Someone always throws a switch in the promotions department when sweeps begin... and that trickles down to producers who have to write teases and updates for riveting stories like "How escalators can kill you" or "Shopping cart handles... lingering death awaits in the supermarket."
Anyway, in case you didn't know, here are the actual meanings behind sweeps promotional terms.
"In a story you'll see ONLY on this station..." actually means, "It's a story no one else wanted to cover."
"We have MAJOR breaking news tonight..." actually means, "We have breaking news, but add an extra adjective for sweeps."
"In an EXCLUSIVE interview..." actually means, "No one else wanted to talk to this joker."
"We interrupt this program for a weather alert from the Super-Dooper Doppler Center..." actually means, "There's a cumulus cloud in the viewing area."
"Eye-Missedit News has learned..." actually means, "We read the paper this morning and wanted to pass this on."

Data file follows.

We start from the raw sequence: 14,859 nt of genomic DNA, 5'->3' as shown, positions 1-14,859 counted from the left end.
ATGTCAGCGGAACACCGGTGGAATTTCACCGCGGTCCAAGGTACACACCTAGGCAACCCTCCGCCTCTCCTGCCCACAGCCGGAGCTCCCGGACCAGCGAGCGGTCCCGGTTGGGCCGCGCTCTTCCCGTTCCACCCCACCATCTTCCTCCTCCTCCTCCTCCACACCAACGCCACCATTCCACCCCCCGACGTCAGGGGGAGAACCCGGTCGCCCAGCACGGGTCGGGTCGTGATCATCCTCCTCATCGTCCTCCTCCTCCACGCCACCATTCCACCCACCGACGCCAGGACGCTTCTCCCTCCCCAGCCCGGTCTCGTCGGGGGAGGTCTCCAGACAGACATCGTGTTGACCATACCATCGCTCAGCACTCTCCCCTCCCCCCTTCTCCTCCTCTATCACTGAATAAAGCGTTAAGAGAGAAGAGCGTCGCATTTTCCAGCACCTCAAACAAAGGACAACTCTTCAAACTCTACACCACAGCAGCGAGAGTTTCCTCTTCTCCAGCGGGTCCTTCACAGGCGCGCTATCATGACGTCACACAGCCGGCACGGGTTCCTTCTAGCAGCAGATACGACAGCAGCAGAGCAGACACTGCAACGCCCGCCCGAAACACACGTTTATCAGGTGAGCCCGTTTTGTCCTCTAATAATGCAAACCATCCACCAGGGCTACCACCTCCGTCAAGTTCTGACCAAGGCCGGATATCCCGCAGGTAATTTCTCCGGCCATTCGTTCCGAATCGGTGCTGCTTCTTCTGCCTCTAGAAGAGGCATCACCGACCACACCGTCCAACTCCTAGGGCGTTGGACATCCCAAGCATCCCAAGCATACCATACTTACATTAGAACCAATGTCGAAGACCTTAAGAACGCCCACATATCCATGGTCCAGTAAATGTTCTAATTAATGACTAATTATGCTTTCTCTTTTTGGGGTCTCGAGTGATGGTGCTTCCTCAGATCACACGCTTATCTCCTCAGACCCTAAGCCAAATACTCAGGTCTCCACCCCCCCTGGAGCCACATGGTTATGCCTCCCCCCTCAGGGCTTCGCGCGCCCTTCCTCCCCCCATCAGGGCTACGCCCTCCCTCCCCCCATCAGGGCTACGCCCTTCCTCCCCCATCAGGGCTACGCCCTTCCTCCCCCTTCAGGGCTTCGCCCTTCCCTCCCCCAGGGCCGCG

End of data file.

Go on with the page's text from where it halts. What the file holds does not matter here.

"We have special team coverage..." actually means, "We could only think of two good packages for today, so we split one in half."
"It's a parent's worst nightmare..." actually means, "The economy is so bad you can't afford hundred dollar sneakers for the little munchkins."
"We should warn you that what you're about so see is disturbing..." actually means, "We searched YouTube all day to find some bizarre video to promote."
"New tonight..." actually means, "Here's a story we couldn't fit into the six o'clock show."
"It's a story we've been following all day..." actually means, "The story moved on the wire at 9 this morning, and we wrote it at four o'clock."
"My co-anchor Joe Goodhair is on assignment..." actually means, "Joe Goodhair called in sick during sweeps and the ND doesn't want the GM to know it."